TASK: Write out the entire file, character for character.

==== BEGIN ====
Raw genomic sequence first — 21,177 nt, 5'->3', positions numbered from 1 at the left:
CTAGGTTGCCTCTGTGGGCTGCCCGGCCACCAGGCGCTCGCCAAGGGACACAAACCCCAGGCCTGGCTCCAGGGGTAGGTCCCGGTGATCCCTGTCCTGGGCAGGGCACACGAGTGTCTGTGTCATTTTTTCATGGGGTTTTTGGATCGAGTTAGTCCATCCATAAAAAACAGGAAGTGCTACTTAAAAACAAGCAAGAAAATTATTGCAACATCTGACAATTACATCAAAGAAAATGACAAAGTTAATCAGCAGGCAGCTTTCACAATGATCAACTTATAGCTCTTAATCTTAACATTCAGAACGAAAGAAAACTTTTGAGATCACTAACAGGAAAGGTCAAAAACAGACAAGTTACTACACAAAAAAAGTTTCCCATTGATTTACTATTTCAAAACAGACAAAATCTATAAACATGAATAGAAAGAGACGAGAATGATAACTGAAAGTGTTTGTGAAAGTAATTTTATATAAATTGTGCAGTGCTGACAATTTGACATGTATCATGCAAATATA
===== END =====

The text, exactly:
Raw genomic sequence first — 21,177 nt, 5'->3', positions numbered from 1 at the left:
CTAGGTTGCCTCTGTGGGCTGCCCGGCCACCAGGCGCTCGCCAAGGGACACAAACCCCAGGCCTGGCTCCAGGGGTAGGTCCCGGTGATCCCTGTCCTGGGCAGGGCACACGAGTGTCTGTGTCATTTTTTCATGGGGTTTTTGGATCGAGTTAGTCCATCCATAAAAAACAGGAAGTGCTACTTAAAAACAAGCAAGAAAATTATTGCAACATCTGACAATTACATCAAAGAAAATGACAAAGTTAATCAGCAGGCAGCTTTCACAATGATCAACTTATAGCTCTTAATCTTAACATTCAGAACGAAAGAAAACTTTTGAGATCACTAACAGGAAAGGTCAAAAACAGACAAGTTACTACACAAAAAAAGTTTCCCATTGATTTACTATTTCAAAACAGACAAAATCTATAAACATGAATAGAAAGAGACGAGAATGATAACTGAAAGTGTTTGTGAAAGTAATTTTATATAAATTGTGCAGTGCTGACAATTTGACATGTATCATGCAAATATA